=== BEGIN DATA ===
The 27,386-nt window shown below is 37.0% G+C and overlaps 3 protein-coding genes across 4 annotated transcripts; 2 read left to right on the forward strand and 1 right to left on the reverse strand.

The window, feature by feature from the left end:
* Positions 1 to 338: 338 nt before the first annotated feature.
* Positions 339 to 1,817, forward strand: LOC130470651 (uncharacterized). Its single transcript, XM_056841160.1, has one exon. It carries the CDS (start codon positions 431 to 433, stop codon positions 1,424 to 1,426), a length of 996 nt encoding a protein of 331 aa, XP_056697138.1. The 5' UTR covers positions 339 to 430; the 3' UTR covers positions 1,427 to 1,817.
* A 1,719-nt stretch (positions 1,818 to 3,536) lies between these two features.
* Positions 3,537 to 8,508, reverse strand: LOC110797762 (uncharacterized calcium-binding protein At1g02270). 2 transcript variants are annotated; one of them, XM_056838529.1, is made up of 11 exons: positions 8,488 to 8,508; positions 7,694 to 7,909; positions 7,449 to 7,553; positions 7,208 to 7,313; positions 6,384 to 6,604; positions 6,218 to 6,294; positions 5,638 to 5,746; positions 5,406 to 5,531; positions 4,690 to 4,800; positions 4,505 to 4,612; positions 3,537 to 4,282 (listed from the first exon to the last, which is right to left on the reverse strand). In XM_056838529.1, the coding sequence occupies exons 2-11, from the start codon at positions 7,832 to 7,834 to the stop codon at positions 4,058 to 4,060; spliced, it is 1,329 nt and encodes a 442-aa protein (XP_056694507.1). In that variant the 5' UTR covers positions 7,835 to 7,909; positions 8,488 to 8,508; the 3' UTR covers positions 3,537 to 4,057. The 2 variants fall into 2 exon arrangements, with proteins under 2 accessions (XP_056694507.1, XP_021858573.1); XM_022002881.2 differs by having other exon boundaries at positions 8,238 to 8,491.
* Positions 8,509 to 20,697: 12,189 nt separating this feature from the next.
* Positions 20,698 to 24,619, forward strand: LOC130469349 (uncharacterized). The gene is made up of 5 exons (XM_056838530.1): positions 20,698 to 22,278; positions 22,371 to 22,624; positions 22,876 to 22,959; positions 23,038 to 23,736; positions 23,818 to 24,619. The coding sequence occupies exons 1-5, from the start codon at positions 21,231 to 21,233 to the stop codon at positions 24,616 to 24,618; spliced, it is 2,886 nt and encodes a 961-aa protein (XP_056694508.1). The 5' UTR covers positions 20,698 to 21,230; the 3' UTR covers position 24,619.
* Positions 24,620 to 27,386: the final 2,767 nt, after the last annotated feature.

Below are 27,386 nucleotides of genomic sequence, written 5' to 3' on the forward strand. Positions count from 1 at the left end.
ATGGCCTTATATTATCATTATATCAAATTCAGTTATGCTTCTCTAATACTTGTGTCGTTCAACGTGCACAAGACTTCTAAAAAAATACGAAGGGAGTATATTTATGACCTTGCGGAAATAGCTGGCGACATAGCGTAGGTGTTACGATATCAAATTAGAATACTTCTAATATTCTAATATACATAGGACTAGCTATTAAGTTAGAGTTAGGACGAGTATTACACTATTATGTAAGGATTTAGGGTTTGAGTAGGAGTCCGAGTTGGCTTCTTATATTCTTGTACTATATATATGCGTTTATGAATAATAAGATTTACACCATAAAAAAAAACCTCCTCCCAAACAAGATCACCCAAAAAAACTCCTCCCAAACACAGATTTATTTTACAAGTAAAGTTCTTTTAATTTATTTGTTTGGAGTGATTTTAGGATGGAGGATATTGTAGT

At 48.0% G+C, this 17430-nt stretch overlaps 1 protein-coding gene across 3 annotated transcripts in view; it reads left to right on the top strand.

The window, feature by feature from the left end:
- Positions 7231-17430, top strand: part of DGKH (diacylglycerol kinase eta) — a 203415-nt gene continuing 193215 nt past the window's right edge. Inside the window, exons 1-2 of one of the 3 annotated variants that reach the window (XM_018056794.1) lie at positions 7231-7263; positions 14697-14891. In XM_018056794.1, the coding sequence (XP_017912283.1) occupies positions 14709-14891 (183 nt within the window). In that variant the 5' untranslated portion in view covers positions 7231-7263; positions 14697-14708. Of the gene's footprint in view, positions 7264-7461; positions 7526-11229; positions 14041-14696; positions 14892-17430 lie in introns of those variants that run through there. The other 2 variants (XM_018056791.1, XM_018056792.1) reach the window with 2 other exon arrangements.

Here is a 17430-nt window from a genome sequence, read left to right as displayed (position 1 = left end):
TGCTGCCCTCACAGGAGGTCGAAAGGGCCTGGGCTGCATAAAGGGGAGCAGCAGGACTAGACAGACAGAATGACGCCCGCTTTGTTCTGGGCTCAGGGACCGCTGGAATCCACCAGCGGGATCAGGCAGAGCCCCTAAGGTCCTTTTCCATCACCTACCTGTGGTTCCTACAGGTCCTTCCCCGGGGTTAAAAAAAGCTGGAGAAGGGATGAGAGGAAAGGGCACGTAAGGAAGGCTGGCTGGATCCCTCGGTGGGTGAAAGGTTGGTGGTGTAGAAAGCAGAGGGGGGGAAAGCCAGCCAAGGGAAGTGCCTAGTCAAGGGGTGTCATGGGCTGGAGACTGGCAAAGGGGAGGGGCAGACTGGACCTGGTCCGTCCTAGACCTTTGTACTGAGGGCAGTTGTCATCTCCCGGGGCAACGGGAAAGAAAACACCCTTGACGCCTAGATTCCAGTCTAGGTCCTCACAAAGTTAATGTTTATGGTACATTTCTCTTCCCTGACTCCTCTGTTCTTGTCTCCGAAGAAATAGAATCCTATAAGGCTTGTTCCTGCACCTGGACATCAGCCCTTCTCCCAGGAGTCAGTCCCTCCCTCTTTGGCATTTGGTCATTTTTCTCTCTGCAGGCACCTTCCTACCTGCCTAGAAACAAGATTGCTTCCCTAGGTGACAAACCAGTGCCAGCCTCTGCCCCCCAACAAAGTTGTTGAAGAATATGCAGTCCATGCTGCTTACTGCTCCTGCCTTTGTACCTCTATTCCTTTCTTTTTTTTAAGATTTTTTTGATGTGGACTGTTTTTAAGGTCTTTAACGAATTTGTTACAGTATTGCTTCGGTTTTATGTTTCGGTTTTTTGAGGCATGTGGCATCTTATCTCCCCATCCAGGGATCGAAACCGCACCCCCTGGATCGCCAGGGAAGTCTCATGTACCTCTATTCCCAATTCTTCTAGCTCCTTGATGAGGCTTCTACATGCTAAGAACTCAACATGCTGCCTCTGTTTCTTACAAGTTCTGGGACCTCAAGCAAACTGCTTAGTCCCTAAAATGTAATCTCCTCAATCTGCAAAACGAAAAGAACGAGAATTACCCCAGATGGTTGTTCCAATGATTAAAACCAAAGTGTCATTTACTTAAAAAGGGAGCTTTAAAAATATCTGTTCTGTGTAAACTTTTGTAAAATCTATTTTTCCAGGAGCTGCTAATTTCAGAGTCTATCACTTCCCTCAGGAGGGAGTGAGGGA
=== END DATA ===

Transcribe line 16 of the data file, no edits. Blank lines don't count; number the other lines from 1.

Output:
TGCTGCCCTCACAGGAGGTCGAAAGGGCCTGGGCTGCATAAAGGGGAGCAGCAGGACTAGACAGACAGAATGACGCCCGCTTTGTTCTGGGCTCAGGGACCGCTGGAATCCACCAGCGGGATCAGGCAGAGCCCCTAAGGTCCTTTTCCATCACCTACCTGTGGTTCCTACAGGTCCTTCCCCGGGGTTAAAAAAAGCTGGAGAAGGGATGAGAGGAAAGGGCACGTAAGGAAGGCTGGCTGGATCCCTCGGTGGGTGAAAGGTTGGTGGTGTAGAAAGCAGAGGGGGGGAAAGCCAGCCAAGGGAAGTGCCTAGTCAAGGGGTGTCATGGGCTGGAGACTGGCAAAGGGGAGGGGCAGACTGGACCTGGTCCGTCCTAGACCTTTGTACTGAGGGCAGTTGTCATCTCCCGGGGCAACGGGAAAGAAAACACCCTTGACGCCTAGATTCCAGTCTAGGTCCTCACAAAGTTAATGTTTATGGTACATTTCTCTTCCCTGACTCCTCTGTTCTTGTCTCCGAAGAAATAGAATCCTATAAGGCTTGTTCCTGCACCTGGACATCAGCCCTTCTCCCAGGAGTCAGTCCCTCCCTCTTTGGCATTTGGTCATTTTTCTCTCTGCAGGCACCTTCCTACCTGCCTAGAAACAAGATTGCTTCCCTAGGTGACAAACCAGTGCCAGCCTCTGCCCCCCAACAAAGTTGTTGAAGAATATGCAGTCCATGCTGCTTACTGCTCCTGCCTTTGTACCTCTATTCCTTTCTTTTTTTTAAGATTTTTTTGATGTGGACTGTTTTTAAGGTCTTTAACGAATTTGTTACAGTATTGCTTCGGTTTTATGTTTCGGTTTTTTGAGGCATGTGGCATCTTATCTCCCCATCCAGGGATCGAAACCGCACCCCCTGGATCGCCAGGGAAGTCTCATGTACCTCTATTCCCAATTCTTCTAGCTCCTTGATGAGGCTTCTACATGCTAAGAACTCAACATGCTGCCTCTGTTTCTTACAAGTTCTGGGACCTCAAGCAAACTGCTTAGTCCCTAAAATGTAATCTCCTCAATCTGCAAAACGAAAAGAACGAGAATTACCCCAGATGGTTGTTCCAATGATTAAAACCAAAGTGTCATTTACTTAAAAAGGGAGCTTTAAAAATATCTGTTCTGTGTAAACTTTTGTAAAATCTATTTTTCCAGGAGCTGCTAATTTCAGAGTCTATCACTTCCCTCAGGAGGGAGTGAGGGA